So many things are taken for granted today, and they often slip unnoticed into our interpretation of history. One example is our notions of date and year. Even if we are aware, however dimly, of a change in (Western) calendars from an "Old Style" or Julian to a "New Style" or Gregorian system, this seems something remote from our "living" of our past and interpreting that history. But of such things are the authenticity and accuracy of this endeavor made.
There are a number of books and online resources ( http://www.earlymodernweb.org.uk/emn/index.php/archives/2004/12/calendars-and-dates/ is just one example; you can Google others) that detail the history of this calendar conundrum, so I won't rehearse the "story" here. However, let me sketch out a "thumbnail" of the matter and how it might affect our "living history" interpretation. (I'm not going to "touch" the French calendar of the Revolution; suffice it to say, the issue of dates, years, and calendars can easily spiral out of control.)
Due to the fact that the "old" Roman, Julian (after Julius Caesar), calendar was becoming increasingly out of synch with the round of seasons (said calendar not accounting for the fact that one circuit around the Sun took 365.2422 days), a new calendar was devised and promulgated in 1582 by Pope Gregory XIII (Gregorian) .
Sounds so simple. A calendar of 365 days, with an extra day every four years (in years dividable by 4) to account for that nettlesome fraction. If only.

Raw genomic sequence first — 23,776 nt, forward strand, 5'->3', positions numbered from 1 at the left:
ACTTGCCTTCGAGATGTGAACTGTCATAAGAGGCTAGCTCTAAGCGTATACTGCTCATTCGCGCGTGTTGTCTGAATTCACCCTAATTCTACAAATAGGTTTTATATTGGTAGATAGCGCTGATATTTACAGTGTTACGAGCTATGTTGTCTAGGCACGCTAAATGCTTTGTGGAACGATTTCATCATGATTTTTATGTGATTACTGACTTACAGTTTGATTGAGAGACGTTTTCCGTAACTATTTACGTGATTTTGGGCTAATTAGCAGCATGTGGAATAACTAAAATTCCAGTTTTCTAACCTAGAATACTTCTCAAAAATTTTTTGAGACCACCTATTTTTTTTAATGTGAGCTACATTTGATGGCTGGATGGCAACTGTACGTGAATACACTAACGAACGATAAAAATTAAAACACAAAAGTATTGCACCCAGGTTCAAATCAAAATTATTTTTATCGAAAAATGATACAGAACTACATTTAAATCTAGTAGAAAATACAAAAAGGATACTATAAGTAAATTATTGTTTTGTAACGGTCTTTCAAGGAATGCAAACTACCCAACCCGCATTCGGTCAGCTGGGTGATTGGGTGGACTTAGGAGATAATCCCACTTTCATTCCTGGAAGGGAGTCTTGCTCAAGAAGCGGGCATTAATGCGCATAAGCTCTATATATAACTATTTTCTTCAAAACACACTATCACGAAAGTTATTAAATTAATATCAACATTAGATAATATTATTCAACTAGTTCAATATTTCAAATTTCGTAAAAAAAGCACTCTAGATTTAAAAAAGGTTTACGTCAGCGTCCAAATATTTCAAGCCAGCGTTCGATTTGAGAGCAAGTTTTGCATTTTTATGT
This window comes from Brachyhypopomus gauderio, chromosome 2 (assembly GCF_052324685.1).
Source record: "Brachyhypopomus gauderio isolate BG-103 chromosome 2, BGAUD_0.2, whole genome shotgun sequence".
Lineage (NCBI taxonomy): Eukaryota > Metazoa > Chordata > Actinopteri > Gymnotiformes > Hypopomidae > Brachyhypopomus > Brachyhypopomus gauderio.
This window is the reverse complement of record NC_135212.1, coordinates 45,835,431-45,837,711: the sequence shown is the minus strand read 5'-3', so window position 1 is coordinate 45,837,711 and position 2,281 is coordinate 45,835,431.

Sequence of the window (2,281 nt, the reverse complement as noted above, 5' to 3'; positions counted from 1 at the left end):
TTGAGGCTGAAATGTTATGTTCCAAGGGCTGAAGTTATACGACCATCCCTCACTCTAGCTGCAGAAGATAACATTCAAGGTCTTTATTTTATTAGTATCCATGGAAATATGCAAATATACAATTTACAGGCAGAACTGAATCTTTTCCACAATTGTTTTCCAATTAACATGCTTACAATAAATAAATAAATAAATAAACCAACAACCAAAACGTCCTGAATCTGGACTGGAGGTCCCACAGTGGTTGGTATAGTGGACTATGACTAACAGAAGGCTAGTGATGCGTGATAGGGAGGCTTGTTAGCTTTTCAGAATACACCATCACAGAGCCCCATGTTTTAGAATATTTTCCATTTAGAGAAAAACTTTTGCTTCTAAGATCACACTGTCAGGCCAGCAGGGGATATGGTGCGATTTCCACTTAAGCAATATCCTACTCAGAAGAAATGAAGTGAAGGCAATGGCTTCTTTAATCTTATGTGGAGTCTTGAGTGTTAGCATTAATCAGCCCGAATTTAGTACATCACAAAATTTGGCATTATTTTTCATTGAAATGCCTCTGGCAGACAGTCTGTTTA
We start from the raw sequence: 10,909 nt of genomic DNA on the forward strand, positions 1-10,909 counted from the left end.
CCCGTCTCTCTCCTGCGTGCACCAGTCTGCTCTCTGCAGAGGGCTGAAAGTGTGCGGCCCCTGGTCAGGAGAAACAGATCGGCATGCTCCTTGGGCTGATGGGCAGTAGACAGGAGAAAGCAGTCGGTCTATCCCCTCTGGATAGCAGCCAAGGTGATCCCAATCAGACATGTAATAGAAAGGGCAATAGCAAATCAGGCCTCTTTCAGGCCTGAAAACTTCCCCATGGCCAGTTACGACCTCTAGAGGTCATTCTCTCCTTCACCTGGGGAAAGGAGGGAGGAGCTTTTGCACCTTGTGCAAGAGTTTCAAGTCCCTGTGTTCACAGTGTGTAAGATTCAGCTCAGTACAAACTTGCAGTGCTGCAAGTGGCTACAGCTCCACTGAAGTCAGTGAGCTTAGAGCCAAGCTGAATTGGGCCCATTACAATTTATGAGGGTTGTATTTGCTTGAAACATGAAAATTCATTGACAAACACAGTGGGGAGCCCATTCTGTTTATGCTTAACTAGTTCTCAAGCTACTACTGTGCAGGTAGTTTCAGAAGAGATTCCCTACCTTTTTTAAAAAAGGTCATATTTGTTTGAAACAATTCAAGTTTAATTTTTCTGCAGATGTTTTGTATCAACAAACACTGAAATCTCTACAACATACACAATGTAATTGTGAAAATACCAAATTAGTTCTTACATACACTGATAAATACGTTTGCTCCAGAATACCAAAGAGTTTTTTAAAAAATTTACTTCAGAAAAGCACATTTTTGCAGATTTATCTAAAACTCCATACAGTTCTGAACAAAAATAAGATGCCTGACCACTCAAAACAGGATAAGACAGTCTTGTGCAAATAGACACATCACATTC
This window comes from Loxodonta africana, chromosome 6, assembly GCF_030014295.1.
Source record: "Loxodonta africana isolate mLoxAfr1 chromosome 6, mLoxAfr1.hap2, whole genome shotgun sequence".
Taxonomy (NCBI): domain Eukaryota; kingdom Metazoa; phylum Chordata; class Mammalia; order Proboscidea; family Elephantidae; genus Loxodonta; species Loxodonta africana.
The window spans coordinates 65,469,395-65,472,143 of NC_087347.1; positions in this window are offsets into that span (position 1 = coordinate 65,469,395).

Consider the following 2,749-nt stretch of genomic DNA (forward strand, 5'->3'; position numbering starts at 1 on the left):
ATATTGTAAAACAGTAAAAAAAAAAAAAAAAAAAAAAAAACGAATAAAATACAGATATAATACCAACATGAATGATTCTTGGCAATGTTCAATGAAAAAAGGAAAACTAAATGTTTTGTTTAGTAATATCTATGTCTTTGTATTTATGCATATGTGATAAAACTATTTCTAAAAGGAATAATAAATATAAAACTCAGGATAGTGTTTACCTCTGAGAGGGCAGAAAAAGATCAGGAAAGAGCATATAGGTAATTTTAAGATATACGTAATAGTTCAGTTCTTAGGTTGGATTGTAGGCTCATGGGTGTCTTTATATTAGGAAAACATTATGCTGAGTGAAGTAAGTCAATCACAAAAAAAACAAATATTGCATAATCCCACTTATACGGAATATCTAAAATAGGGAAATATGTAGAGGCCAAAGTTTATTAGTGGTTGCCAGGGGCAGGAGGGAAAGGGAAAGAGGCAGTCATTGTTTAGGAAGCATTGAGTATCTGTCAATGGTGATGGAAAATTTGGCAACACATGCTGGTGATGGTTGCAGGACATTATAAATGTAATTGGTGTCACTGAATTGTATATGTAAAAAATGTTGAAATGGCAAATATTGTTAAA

Depending upon where you lived, this new calendar was or wasn't "in play" until:
1582 France, Portugal, Spain
1700 Denmark, Hamburg
1752 Great Britain, Ireland
What practical difference did it make? Well, if you were trading or traveling between any of these countries or their colonies, you would need to account for the difference (time traveling was a frequent practice; "in the Glorious Revolution of William of Orange[left] Holland on 11 November 1688 New Style and [reached] England on 5 November 1888 Old Style."*) There was a difference of 10 days between the two calendars until 17 February 1800 when the difference became 11 days.
Figuring sailing time, order of transactions, exchange rates, birth/death dates (unless noted) and more all hinge on knowing what date and "who's" date. As if the French and English didn't have enough to argue over.
But wait! There's more.
Up until the the adoption of the Gregorian calendar, the New Year was considered to be 25 March, under the Julian calendar--the first day of the new year. Only after the adoption of the Gregorian calendar did this become 1 January.
What's the practical upshot? Beginning in the last quarter of the 17th century, the English and others still using the Julian calendar began to refer to the days between 1 January and 25 March by BOTH the old and new year (ie 1698/99, 1715/16, and so on). This practice wasn't widespread until the 18th century.
So, documents from this time period will note the year thusly, and the date is also often noted as OS (Old Style) or NS (New Style) at other times. A document from this time period with "11.11.11", say in Philadelphia, would indicate 11 January 1711/12.
Check your papers now, so you really know what time it is.